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Professional Development

There are a number of fields where it is or is considered important to be, at the very least, in step with changes in the industry, if not ahead of the curve.  Software is one of those fields.  As such, it is important to be well or widely read on topics in engineering or technology so you can choose to plan your future rather than be a victim of it.

Software and software technologies change quickly.  Even if the changes are incremental, they can stack up pretty quickly.  One thing that I like to keep in mind is that professional development doesn't have to be an individual battle.  It's excellent to be well-versed in new technologies, but often it is highly effective to be cocktail party conversant in them too.  Therefore, it makes sense for learning to be a team effort, when possible.

I recently put together a chunk of significant technology here that is slated to be part of our 6.0 product.  I will talk about it in the future, but at present it's still a little raw and still very much intellectual property, so I need to figure out how to cast it in a way that is digestible and useful for you, dear reader, without giving away the farm.

In the meantime, at a daily Scrum I polled to see if engineering wanted to be on the receiving end of a talk about this technology.  Response was positive, so I put together an hour-and-a-half lunch time meeting to cover the material.  In considering why I wanted to do this, it came down to a small, but important set of reasons:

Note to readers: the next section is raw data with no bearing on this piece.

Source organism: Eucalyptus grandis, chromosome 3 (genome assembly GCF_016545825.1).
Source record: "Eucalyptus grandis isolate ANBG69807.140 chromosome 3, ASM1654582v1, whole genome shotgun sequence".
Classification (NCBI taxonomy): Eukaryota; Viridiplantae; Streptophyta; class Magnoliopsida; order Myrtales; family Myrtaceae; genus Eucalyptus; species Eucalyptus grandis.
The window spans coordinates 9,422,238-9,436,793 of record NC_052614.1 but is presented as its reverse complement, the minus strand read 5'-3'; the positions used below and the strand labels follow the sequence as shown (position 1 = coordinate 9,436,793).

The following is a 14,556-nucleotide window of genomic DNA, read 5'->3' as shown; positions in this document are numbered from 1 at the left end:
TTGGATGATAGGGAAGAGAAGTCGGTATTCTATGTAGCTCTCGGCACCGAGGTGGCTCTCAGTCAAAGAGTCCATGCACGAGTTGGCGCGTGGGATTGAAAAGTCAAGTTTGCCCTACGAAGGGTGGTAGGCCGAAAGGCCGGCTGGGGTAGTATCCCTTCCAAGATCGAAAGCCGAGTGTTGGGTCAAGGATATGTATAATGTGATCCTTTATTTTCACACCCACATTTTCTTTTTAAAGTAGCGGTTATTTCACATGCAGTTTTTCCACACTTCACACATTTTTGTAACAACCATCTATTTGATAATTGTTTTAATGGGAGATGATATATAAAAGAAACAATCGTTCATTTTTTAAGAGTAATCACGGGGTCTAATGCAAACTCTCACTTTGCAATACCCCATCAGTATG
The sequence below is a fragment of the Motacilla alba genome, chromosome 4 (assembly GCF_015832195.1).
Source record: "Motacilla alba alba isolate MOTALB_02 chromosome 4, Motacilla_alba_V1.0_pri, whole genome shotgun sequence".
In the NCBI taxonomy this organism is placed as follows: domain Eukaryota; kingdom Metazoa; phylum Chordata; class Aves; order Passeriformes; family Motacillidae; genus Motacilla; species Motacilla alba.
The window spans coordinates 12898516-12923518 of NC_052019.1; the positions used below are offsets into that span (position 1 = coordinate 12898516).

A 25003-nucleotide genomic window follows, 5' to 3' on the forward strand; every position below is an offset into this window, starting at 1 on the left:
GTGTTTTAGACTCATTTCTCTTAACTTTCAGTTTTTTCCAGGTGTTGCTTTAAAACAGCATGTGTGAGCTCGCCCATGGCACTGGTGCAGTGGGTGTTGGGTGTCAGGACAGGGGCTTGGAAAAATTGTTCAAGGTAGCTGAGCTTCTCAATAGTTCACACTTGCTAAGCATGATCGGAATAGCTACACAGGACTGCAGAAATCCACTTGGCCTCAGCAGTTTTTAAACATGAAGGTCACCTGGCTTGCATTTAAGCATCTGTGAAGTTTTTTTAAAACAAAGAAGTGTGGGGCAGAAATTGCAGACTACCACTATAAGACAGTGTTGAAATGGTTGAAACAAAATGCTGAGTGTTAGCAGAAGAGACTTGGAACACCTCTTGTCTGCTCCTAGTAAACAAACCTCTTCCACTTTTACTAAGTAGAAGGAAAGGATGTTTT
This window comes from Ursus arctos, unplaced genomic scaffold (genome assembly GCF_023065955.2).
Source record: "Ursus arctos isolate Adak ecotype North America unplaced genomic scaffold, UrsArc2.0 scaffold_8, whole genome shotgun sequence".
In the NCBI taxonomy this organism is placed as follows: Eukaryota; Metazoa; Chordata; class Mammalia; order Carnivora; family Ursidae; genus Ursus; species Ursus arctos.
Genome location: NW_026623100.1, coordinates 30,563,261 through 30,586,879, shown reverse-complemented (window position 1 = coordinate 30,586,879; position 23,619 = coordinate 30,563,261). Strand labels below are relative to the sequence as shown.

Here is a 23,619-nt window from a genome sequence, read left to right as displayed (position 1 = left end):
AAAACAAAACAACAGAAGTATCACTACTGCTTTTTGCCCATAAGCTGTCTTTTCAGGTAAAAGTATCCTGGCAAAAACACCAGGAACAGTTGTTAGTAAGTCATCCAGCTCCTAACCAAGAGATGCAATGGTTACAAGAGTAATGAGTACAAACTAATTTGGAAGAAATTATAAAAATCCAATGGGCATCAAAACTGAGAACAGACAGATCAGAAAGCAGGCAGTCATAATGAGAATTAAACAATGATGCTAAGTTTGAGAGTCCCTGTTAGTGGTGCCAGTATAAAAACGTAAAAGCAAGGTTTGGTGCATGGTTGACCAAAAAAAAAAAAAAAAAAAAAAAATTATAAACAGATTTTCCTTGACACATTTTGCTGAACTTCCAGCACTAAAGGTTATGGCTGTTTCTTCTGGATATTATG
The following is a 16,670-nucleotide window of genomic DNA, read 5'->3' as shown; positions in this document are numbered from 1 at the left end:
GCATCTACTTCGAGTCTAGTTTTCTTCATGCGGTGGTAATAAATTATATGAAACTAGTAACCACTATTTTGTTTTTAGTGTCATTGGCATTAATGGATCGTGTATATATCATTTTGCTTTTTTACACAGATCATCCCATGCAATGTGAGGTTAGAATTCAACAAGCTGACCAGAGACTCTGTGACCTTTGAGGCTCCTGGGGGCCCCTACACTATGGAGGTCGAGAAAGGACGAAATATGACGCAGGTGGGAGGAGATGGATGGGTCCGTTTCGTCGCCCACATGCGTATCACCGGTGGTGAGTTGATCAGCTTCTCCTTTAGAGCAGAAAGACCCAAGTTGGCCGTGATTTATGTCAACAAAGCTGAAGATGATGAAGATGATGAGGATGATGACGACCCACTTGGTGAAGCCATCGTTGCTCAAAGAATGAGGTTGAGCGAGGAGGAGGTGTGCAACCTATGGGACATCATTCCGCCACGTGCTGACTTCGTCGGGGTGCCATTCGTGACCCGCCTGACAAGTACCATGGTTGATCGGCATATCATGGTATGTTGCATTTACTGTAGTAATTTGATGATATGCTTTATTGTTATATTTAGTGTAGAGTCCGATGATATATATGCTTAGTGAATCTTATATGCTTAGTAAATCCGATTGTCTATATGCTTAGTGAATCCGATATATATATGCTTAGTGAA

1. In Case I Die - I learned this from a former manager who use to work in the Navy, helping train new crew who would take over a crew that was leaving.  Especially in a small environment, anyone who is a key contributor should be asking the morbid question, "what would happen if I died?"  While it's slightly depressing to think of yourself as mortal and replaceable, it is still vital to make sure you can mitigate the effects of you disappearing.  Teaching others what you do and how you do it is one way of meeting that goal.
  2. To Make The World a Better Place - I like to learn and I like to teach.  I think that everything gets better with both.  If can help make my peers better engineers or I can be a better engineer by listening to my peers, then we will make better products.  Everybody wins.
  3. Inspiration - very often, I create enabling technologies.  Atalasoft itself is a vendor of enabling technologies for you.  You purchase our products and have to worry a lot less about the fiddly details that go into image processing.  You worry about what you're going to do and less about how.  That's a win.  In addition, showing off internal technologies is a way for your peers to see what you're doing and ask the question, "what could I do if I had access to this technology?"  That leads to more product ideas and a healthier suite of tools.
  4. Honing Your Mad Skillz - presentation and communication are skills and they need to be exercised to get better.  For me, this is not a big deal because I'm a ham.  For others it is.  I cannot stress how important communication skills are in a software team and formal presentation of something complicated will help your informal communication when you're trying to pair program or explain a problem you're having.  There's also another side-effect - when you're prepping for a presentation, you may find that you will be doing some refactoring along the way as you start to put things under a microscope.